Heavenly Bodies. The Sun, Moon and Stars in Jewellery

Exhibition  /  08 Jul 2016  -  30 Oct 2016
Published: 26.07.2016
Heavenly Bodies. The Sun, Moon and Stars in Jewellery.
Pforzheim Jewellery Museum
Fritz Falk
Cornelie Holzach
Unknown. Object: The Nebra sky disk, 1600 BC. Bronze, gold.. Photo by: Juraj Lipták. © LDA Sachsen-Anhalt. Unknown
Object: The Nebra sky disk, 1600 BC
Bronze, gold.
Photo by: Juraj Lipták
© LDA Sachsen-Anhalt
© By the author. Read Copyright.

The myths surrounding precious metals are closely linked to our celestial bodies. In many early cultures and on all continents, the sun, moon and stars were considered to be divine signs in the sky that were revered as much as they were feared, being regarded both as preservers of happiness and prosperity and as harbingers of evil. Poets, composers, painters and artisans from classical antiquity to the present day have also concerned themselves with our celestial bodies, which can be found in multiple forms in jewellery as well, whether charged with magical powers or »merely« appealing or expensive.
»This is the first show ever to put jewellery in relation to the cosmos. The meanings of this Ancient Greek word - order, global order, universe, and jewellery as well - suggested doing this at Pforzheim’s Jewellery Museum,« explains Fritz Falk, the exhibition’s curator and the museum’s former director. On show from 8 July to 30 October 2016, the exhibition will be spanning an arc from Ancient Egypt and the Mediterranean cultures to the present day, and will also be including non-European cultures, as well as watches and sundials.

As a first indication of next year’s anniversary »250 years of Pforzheim’s jewellery and watchmaking industries« two pendants from Chopard’s series »Happy Sky« also are on display. They were designed especially for the anniversary and will be available at Leicht Juweliere from October onwards.
From the Bronze Age to the Baroque era
Symbolizing the sun, spheres were a ubiquitous motif back in the Bronze Age. Also, the glowing star has always been epitomized by the warm gleam of gold, as exemplified by the Nebra Sky Disk, which is thought to be the oldest depiction of the sky. In the land of the pharaohs, too, the sun was believed to possess magical powers, as is evidenced by its image on a golden signet ring of Pharaoh Ramses II, on loan from the State Museum of Egyptian Art in Munich. The sun god Helios was reified in artefacts in Ancient Greece, as was the moon: the crescent symbolized the goddess Selene and, later on, in Roman times, the goddess Luna. What are called lunula pendants found their way from there to Asia Minor and regions north of the Alps, to Southern Germany and the Rhineland. Famous for their superlative goldsmithing artistry, the Etruscans eternalized the sun and the moon in jewellery enhanced with tiny spherules using the granulation technique. While only relatively little is known about the Migration Period, the Middle Ages and the Renaissance as regards jewellery featuring celestial bodies, the Baroque era marked the beginning of a veritable heyday in terms of people’s concerning themselves with them: astronomy and astrology celebrated triumphant advances, and the scientific discoveries in the 16th and 17th centuries found expression in multiple forms in the arts and the artistic crafts. One rather special example is the breast stars of an order’s insignia, and sometimes, even the entire cosmos found its way into a piece of jewellery, as is evidenced by an astronomical ring whose bands can be unfolded to form a sphere.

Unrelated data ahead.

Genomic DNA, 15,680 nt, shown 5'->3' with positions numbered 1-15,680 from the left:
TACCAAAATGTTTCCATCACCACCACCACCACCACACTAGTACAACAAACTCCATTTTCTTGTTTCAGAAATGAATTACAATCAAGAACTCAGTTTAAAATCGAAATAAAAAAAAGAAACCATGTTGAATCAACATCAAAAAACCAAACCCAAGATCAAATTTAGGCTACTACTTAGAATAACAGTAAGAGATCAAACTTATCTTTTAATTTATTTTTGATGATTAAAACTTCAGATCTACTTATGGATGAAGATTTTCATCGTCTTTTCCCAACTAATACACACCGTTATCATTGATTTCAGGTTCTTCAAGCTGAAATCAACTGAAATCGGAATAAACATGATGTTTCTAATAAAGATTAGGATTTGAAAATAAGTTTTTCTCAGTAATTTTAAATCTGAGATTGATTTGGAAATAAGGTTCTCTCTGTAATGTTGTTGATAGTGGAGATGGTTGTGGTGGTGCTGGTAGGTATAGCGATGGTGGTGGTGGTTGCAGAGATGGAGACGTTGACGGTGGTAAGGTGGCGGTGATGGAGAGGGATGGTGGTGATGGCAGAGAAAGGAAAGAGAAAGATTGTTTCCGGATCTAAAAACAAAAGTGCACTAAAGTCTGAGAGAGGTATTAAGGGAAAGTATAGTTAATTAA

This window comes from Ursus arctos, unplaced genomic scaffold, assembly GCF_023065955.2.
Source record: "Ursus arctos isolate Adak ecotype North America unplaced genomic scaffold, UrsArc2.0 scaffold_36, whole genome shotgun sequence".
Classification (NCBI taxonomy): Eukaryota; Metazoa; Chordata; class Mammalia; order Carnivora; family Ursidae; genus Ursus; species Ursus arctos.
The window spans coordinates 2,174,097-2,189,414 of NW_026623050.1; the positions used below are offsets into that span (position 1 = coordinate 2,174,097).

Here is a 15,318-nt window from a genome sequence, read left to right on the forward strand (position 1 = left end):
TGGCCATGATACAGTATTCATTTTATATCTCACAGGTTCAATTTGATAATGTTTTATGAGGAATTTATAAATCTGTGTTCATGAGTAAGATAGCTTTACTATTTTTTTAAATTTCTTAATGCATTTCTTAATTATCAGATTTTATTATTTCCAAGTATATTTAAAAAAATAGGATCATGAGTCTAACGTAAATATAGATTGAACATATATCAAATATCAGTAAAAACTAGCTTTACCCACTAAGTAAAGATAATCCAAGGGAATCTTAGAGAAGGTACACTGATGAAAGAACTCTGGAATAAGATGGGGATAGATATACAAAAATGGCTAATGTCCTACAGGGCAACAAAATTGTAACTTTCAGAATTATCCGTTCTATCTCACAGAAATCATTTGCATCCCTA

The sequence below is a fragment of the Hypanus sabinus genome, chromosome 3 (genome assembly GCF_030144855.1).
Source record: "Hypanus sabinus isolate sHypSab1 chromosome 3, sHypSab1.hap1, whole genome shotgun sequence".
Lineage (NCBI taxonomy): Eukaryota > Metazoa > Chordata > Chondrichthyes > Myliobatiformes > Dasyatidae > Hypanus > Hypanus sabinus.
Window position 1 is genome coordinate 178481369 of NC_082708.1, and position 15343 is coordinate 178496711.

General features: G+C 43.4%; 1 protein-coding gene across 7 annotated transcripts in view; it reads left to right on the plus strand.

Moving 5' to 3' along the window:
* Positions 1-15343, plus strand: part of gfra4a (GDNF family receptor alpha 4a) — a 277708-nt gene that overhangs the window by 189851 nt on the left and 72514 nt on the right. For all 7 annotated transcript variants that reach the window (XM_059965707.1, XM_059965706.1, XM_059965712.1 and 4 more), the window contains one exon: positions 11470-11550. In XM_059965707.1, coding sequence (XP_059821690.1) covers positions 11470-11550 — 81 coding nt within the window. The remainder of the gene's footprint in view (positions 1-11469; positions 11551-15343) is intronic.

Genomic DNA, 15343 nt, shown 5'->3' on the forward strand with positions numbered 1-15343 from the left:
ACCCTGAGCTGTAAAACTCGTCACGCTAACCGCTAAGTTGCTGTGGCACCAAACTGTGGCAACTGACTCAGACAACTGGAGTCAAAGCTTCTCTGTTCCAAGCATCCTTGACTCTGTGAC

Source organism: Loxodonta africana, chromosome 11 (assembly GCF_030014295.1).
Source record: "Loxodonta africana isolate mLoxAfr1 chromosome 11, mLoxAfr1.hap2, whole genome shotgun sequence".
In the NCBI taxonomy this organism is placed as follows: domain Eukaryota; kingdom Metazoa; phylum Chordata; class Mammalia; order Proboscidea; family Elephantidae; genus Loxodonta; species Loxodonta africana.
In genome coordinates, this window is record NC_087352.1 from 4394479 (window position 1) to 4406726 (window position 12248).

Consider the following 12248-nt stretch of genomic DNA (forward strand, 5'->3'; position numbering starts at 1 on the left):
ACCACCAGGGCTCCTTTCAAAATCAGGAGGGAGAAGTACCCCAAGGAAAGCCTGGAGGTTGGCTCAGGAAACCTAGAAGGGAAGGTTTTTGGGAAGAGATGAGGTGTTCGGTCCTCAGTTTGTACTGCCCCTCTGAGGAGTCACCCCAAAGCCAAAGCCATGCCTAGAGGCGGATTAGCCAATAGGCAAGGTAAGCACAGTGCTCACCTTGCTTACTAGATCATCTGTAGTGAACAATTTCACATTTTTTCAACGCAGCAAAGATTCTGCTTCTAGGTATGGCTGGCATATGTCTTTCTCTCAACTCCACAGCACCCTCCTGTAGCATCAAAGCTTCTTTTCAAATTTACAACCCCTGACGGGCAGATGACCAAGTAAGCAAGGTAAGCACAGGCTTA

The 19th century, Art Nouveau and the modern era
There’s hardly any other epoch that produced as much »heavenly« jewellery as the 19th century. While magical, mythological or religious aspects had become less and less relevant, the focus back then was rather on the decorative function of jewellery. This is exemplified by what are called »sunburst« ornamental elements featuring sunrays (usually set with diamonds) and representing the rising sun, like those adorning the nephrite stamp box created by Carl Fabergé in St. Petersburg.